Standing in a Greenwood Village brewery, his wife at his side, Democratic state Rep. Joe Miklosi announced he was running for Congress to restore job growth and the American dream.
"I've seen you raise your children; I've seen you work two jobs; I've seen you make sacrifices," Miklosi told about 50 supporters.
That was July 2011 - several months before he went from being a long-shot Democrat vying for a seat in what was a Republican stronghold to a formidable challenger in what's now one of the most competitive congressional contests in not only the state but also the nation.
Redistricting last year carved out large blocks of the GOP-friendly 6th Congressional District and replaced them with more Democratic pockets. All of Aurora is now in this district.
After a candidate forum, Miklosi said that all along he has been up for the challenge and was never dismayed by the fates of past Democrats such as John Flerlage and Hank Eng - candidates trounced in elections by Republican Rep. Mike Coffman in the old district.
"I knew that the district was less competitive at the time," Miklosi said. "But when you make up your mind that you want to serve the people - and that goes for any job you do - you stick to it. I strongly believe that."
Miklosi remained steadfast in his candidacy even as members of his own party questioned whether he was viable enough to unseat the two-term incumbent.
Voters in the new district in 2010 supported Democrats Michael Bennet for the U.S. Senate and John Hickenlooper for governor, but both possess a higher name identification than Miklosi.
Three helpful factors
Political analyst Floyd Ciruli said three factors have helped Miklosi: the new district lines, monetary support from Democrats in Washington eager to win the U.S. House and being a down-ticket candidate to a president who has a strong grassroots operation.
State Rep. Joe Miklosi has worked at the nonprofit Project C.U.R.E. for five years.
"Include these factors, and you have a strong candidate," Ciruli said.
Rumors swirled last winter that Democrats in Washington were lobbying for candidates with stronger name identification to join the race. One of them was former House Speaker Andrew Romanoff, who toyed with the idea but, in the end, endorsed Miklosi.
"He's a very diligent, earnest and driven individual," said Romanoff, who worked with Miklosi when Miklosi served as executive director of a group working to elect Democrats to the state legislature.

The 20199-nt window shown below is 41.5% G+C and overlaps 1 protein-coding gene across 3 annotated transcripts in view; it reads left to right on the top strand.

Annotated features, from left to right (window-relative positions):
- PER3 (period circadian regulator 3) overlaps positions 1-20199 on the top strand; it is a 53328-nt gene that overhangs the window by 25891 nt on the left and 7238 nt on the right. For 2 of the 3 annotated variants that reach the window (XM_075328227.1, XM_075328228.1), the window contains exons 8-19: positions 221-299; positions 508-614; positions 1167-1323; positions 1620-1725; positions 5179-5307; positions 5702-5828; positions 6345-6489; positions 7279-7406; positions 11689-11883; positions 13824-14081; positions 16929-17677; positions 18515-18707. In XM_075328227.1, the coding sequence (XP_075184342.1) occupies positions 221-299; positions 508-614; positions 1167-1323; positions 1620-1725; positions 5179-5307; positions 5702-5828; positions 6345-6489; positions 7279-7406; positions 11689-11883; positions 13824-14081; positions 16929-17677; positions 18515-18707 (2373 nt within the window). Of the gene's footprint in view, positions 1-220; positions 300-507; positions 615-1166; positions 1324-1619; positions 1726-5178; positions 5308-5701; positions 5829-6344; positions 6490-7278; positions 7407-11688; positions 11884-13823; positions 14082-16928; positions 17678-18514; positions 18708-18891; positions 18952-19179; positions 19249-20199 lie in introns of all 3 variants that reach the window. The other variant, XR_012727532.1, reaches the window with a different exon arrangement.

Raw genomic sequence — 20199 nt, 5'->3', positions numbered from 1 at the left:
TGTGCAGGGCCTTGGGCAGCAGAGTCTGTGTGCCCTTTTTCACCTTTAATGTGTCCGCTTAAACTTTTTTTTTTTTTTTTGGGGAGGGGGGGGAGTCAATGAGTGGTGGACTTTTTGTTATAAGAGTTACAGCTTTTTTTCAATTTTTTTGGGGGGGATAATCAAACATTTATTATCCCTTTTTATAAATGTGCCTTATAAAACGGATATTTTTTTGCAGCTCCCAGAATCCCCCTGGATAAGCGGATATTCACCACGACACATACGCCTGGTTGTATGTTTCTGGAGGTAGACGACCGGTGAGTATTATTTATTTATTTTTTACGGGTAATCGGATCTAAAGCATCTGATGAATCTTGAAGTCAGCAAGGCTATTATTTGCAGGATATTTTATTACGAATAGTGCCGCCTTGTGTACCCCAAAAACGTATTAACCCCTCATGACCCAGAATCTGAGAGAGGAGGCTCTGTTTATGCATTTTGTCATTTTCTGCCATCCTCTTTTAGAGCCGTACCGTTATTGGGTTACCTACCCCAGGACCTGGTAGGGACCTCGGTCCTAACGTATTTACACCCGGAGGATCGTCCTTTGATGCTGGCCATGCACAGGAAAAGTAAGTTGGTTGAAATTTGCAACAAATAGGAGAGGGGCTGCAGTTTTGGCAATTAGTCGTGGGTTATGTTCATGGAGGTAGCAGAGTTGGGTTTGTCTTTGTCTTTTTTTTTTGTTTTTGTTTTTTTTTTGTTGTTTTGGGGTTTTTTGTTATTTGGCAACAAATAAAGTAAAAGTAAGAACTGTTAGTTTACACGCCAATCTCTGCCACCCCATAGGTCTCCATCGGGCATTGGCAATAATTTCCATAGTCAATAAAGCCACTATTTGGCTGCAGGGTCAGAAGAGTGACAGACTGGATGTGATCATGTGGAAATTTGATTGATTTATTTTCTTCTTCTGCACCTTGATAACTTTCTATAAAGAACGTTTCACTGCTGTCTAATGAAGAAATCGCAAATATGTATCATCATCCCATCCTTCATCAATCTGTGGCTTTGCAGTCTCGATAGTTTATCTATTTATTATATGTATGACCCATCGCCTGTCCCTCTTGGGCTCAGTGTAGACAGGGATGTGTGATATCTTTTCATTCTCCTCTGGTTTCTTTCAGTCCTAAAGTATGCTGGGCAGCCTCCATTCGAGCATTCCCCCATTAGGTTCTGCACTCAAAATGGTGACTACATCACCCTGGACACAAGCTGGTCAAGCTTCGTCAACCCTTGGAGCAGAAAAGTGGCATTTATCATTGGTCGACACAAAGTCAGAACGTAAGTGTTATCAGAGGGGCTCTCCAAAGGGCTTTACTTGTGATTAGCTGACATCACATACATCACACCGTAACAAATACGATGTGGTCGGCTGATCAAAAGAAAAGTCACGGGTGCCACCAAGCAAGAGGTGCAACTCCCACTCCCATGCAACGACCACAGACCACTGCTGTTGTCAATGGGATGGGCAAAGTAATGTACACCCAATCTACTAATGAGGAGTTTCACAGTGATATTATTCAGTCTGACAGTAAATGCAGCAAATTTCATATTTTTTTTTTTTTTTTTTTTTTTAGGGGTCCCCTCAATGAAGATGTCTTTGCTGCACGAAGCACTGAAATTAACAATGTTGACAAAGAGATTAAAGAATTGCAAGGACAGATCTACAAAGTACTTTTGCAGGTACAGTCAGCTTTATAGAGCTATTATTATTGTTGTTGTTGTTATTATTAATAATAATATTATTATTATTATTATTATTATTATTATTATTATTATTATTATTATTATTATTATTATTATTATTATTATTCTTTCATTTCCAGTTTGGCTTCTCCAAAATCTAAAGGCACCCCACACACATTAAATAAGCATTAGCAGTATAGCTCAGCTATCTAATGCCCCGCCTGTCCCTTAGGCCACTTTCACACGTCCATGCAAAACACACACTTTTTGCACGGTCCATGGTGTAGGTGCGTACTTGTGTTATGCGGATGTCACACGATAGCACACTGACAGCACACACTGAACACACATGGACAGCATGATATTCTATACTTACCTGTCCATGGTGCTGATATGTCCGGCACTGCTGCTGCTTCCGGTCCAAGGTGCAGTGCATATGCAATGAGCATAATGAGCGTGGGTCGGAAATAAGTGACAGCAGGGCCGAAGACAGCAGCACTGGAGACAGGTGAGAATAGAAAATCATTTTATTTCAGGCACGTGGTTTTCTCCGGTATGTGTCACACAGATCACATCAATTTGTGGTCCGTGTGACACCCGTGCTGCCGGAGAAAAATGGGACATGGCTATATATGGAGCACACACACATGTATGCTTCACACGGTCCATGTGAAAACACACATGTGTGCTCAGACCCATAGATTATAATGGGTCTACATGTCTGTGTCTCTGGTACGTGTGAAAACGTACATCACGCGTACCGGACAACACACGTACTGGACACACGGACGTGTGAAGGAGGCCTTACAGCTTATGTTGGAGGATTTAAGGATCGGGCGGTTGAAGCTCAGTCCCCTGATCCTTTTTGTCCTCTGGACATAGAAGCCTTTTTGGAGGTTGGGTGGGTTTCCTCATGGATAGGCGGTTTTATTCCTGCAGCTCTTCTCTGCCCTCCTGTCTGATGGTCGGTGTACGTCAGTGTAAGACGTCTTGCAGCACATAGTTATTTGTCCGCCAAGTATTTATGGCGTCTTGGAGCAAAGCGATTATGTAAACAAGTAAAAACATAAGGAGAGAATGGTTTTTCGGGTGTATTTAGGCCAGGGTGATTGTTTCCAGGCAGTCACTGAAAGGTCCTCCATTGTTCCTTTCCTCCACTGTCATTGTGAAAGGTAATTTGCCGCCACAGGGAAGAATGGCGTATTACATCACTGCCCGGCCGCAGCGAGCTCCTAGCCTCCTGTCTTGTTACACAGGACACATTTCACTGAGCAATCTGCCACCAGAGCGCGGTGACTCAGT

Romanoff said Miklosi was a driving force in helping Democrats gain control of the state House in a stunning upset in 2004.
Four years later, Miklosi became a state representative whose district in southeast Denver borders Aurora.
The fact is used against Miklosi, as Coffman hammers him as a tax-raising Denver Democrat looking for political gain. Coffman's campaign notes Miklosi's support in 2010 for a package of bills to suspend or eliminate a series of tax exemptions, credits and incentives for a variety of industries. Republicans called the bills tax increases.
"He's passionate about his issues," said Rep. Larry Liston, a Colorado Springs Republican who chairs the House Economic and Business Development committee that includes Miklosi. "Which can certainly be very left of center."
In a 6th District divided almost evenly among Democrats, Republicans and unaffiliated voters, Miklosi is quick to note the time he has spent in the district and not just Denver.
He has worked at the nonprofit Project C.U.R.E. in Centennial for five years, currently serving as a director of government relations. The organization provides medical supplies, equipment and services to countries worldwide. Earlier this year, he moved to south Aurora with his wife, Jennifer, and he has spent time as a member of the Highlands Ranch Rotary Club.
Additionally he received the endorsement of the Aurora Sentinel, the city's local newspaper.
Between shaking hands with voters at a Regional Transportation District light-rail stop in Aurora, Miklosi stumped for making the Anschutz Medical Campus the "Mayo Clinic of the West." "Let's create biotech companies to come out of Anschutz," Miklosi said. "We have to view that campus and others as job incubators."
Sharing his message Claire Cunningham, a colleague of Miklosi's at Project C.U.R.E., speaks fondly of how he helped secure a multimillion-dollar grant that allowed the company to deliver supplies to citizens in Guatemala and the Democratic Republic of the Congo.
"When he got correspondence from a nurse in Guatemala saying they had received the funds, he was really moved," Cunningham said. "I just don't see Joe ever becoming immune to the daily struggles of people."
But such anecdotes have not come across in advertising, as Miklosi's TV commercials have assailed his opponent, rather than introduce himself to voters.
However, by getting into this race early, Miklosi says he has been out in the district for more than a year sharing his message with constituents.
"I'm getting my name out there," he said. "I have a strong campaign that's been working at this for months. ... We're excited."